It has been decided that Halloween season officially begins on September 1 and lasts until 11:59 p.m., October 31. There is far too much to see, do, taste, touch, listen to, scare, hide and/or run from to contain within the 31 available days in October.

Thank you for your cooperation.

Evil Supply Company official press release
August 30, 2012 at 12:56 PM Central, USA (via evilsupplyco)

2nd annual re-issue: August 31, 2013 at 10:51 AM Central, USA

(via evilsupplyco)

3rd annual re-issue: August 31, 2014 at 11:15 AM Central, USA

(via evilsupplyco)

(via rawsh0ck)

youaremynirvana:

boobslyn:

Moment of silence for straight girls whose boyfriends don’t go down on them

that is truly tragic

(via robynabank)

velveteen-bones:

stumbled upon this disturbing sight while exploring today.

velveteen-bones:

stumbled upon this disturbing sight while exploring today.

(via robynabank)

missycheerios:

Here’s a great little collection of Wicked character art created by Disney animator Minkyu Lee, which shows us what the characters would look like in a Disney animated film. Lee worked on films such as The Princess and the Frog and Frozen. These were created by the artist while studying at CalArts and interning at Disney. [x]

(via ridinghi)

yuletidekarkat:

dannygayhealani:

creatingaquietmind:

the speech impediment of the 21st century (by Marc Johns)

I’ll fuck you up buddy this is not a speech impediment it’s linguistic evolution!! the existence of the phrase “Aisha was like” allows the speaker to convey whatever Aisha said without making the listener assume they’re quoting Aisha directly while still maintaining the FEELING of what Aisha said.
ie, Aisha said she didn’t want to go out with me VERSUS Aisha was like, “I’d rather kiss a Wookie”.
the addition of “XYZ was like” lets the speaker be more expressive and efficient and it is a totally valid method of communicating information!!

With the way language has evolved, this is one of the few ways I can even think of to express in casual conversation what someone said. 
"So I said to Aisha," is certainly used, but if you remove the "so," which implies casual tone ("and" can be used in the same way), you get
"I said to Aisha," which is really formal in most English dialects/variations. I don’t know about all, but in New England dialects, you sound like you’re reading aloud from a novel.
"I told Aisha," is really only used when you continue to describe, not tell, what you told her. Ex: "I told Aisha that James was too punk for her" works while, "I told Aisha, ‘James is too punk for you’" crosses the line back into formalness of the "I said."
Things like “I asked” or “I answered [with]” are similar levels of casual and efficient to the “So, I said [or say, as many conversations about the past take place in present tense anyway, as if the speaker is giving a play-by-play in the moment]” but are specific to only certain situations.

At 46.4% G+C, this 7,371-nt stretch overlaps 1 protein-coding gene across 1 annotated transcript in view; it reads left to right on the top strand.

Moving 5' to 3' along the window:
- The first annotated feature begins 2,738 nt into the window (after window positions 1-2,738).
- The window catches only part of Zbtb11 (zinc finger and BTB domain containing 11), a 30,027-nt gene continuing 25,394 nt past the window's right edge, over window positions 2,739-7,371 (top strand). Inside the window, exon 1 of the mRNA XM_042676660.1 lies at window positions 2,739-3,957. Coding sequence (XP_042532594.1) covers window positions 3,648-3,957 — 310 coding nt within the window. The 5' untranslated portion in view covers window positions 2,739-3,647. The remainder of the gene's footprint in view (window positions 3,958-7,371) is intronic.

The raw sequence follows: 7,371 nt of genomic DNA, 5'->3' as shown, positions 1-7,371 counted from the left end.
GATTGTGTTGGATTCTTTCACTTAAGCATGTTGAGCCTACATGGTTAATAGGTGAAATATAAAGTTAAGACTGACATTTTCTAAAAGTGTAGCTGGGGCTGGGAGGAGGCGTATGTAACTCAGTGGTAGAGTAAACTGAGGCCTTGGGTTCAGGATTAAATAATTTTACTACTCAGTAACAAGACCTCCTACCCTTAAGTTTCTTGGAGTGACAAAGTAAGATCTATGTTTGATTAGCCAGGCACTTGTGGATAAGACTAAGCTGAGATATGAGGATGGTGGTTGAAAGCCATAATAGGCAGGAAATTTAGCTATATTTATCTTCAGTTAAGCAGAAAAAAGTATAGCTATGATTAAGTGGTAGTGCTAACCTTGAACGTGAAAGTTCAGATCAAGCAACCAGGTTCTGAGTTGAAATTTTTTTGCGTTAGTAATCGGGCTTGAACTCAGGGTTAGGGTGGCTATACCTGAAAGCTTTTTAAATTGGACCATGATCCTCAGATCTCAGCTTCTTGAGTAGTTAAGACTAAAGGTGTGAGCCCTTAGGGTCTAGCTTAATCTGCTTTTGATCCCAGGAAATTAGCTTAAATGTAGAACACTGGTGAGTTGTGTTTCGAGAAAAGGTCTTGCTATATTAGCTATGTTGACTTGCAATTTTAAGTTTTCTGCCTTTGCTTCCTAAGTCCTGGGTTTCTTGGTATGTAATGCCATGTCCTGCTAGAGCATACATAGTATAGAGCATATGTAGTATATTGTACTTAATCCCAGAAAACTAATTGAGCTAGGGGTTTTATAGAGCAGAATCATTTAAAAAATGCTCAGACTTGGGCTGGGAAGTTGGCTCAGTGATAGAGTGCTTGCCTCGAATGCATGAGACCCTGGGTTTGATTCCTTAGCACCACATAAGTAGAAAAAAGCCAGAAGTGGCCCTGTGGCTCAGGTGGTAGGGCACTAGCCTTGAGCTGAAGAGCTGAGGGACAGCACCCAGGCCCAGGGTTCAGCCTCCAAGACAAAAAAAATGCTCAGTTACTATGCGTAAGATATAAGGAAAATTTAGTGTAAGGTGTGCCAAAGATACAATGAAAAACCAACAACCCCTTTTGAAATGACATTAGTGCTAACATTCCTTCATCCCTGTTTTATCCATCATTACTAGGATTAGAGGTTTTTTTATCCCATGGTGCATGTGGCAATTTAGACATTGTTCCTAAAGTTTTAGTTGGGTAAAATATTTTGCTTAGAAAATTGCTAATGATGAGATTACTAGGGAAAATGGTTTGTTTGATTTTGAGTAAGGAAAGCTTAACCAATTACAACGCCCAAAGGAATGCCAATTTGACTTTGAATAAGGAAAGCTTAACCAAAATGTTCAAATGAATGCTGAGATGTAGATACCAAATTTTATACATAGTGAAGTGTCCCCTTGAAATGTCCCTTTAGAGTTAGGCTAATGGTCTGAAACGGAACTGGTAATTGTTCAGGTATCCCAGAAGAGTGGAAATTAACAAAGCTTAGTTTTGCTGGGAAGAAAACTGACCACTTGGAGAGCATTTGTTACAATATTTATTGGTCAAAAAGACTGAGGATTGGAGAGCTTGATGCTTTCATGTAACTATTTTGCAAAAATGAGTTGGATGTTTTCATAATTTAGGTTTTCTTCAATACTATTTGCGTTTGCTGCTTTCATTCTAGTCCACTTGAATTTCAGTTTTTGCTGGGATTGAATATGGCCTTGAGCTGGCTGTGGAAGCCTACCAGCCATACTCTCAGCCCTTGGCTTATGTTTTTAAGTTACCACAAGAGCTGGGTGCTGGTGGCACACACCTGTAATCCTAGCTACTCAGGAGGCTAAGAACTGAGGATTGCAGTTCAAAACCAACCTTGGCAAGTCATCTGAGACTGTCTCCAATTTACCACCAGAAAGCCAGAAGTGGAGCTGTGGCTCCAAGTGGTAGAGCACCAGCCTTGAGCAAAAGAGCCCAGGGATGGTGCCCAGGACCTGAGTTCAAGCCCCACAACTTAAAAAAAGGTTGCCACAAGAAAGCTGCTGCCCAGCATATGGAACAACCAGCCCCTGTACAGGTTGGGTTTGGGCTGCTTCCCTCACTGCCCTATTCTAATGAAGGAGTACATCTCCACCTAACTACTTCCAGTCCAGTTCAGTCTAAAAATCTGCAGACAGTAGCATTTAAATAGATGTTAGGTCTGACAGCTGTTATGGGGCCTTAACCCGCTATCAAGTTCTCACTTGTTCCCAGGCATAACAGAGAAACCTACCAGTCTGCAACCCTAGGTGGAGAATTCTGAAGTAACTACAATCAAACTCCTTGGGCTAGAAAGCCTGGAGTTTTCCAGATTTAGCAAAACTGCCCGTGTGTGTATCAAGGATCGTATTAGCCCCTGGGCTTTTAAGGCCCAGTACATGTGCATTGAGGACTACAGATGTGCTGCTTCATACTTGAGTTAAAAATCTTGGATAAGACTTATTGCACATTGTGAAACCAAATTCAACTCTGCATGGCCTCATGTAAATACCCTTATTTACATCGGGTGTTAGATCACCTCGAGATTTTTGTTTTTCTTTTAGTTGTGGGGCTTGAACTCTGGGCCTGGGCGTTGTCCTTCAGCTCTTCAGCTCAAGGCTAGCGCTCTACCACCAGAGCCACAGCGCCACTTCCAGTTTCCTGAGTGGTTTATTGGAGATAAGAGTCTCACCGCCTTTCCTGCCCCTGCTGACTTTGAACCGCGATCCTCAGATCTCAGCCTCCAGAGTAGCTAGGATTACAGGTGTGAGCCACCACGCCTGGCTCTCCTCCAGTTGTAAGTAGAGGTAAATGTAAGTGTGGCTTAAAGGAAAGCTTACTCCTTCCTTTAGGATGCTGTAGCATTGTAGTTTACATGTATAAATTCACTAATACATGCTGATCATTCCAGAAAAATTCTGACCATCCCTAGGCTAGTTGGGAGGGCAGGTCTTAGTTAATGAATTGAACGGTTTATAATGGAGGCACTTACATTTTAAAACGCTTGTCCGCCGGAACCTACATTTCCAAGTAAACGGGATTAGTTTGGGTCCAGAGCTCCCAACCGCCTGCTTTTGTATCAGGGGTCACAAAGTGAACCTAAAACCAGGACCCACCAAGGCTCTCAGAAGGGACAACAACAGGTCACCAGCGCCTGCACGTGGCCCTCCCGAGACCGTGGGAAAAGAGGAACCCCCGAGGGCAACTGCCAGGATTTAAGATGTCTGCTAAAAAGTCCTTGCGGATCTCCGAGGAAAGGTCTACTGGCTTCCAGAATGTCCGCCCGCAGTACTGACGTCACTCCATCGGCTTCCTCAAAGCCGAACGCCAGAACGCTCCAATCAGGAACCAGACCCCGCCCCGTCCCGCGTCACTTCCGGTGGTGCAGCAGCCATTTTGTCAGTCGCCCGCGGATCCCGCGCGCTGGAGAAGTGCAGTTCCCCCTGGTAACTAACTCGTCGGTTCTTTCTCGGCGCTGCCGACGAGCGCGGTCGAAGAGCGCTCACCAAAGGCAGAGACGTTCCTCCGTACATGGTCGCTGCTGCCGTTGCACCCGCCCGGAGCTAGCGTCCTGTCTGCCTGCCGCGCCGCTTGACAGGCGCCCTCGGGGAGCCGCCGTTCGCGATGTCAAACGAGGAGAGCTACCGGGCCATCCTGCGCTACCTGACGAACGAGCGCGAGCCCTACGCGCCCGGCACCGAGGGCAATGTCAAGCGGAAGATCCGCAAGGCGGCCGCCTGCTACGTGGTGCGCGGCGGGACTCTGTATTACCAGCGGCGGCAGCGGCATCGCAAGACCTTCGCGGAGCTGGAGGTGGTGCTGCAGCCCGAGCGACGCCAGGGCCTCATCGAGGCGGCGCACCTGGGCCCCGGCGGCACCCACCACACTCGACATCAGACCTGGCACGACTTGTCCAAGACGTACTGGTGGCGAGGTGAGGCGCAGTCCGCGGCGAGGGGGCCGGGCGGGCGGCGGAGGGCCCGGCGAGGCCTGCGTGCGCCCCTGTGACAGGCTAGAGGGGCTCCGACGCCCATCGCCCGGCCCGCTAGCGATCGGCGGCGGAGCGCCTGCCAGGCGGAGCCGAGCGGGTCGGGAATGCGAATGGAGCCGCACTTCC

"I was like, 'Marc Johns, what is your obsession with restoring archaic speech patterns and interfering with the natural progression of English from complex to efficient?'" envelopes all of these easily and is accessible and crisp, and allows for more variations on inflection than the others.
Of course, James is probably like, “I already fucking said that.” But eh, I tried adding on.

yuletidekarkat:

dannygayhealani:

creatingaquietmind:

the speech impediment of the 21st century (by Marc Johns)

I’ll fuck you up buddy this is not a speech impediment it’s linguistic evolution!! the existence of the phrase “Aisha was like” allows the speaker to convey whatever Aisha said without making the listener assume they’re quoting Aisha directly while still maintaining the FEELING of what Aisha said.

ie, Aisha said she didn’t want to go out with me VERSUS Aisha was like, “I’d rather kiss a Wookie”.

the addition of “XYZ was like” lets the speaker be more expressive and efficient and it is a totally valid method of communicating information!!

With the way language has evolved, this is one of the few ways I can even think of to express in casual conversation what someone said. 

"So I said to Aisha," is certainly used, but if you remove the "so," which implies casual tone ("and" can be used in the same way), you get

"I said to Aisha," which is really formal in most English dialects/variations. I don’t know about all, but in New England dialects, you sound like you’re reading aloud from a novel.

"I told Aisha," is really only used when you continue to describe, not tell, what you told her. Ex: "I told Aisha that James was too punk for her" works while, "I told Aisha, ‘James is too punk for you’" crosses the line back into formalness of the "I said."

Things like “I asked” or “I answered [with]” are similar levels of casual and efficient to the “So, I said [or say, as many conversations about the past take place in present tense anyway, as if the speaker is giving a play-by-play in the moment]” but are specific to only certain situations. 

"I was like, 'Marc Johns, what is your obsession with restoring archaic speech patterns and interfering with the natural progression of English from complex to efficient?'" envelopes all of these easily and is accessible and crisp, and allows for more variations on inflection than the others.

Of course, James is probably like, “I already fucking said that.” But eh, I tried adding on.

(via queerpunkhamlet)

flor-deoro:

2damnfeisty:

antontarasyuk:

The best graffiti that i seen even,

Queen

also look how cute the artist is

(via faunofthedead)

handjob:

when someone gets called out for saying something problematic & they try justifying it

image

(via avalugh)


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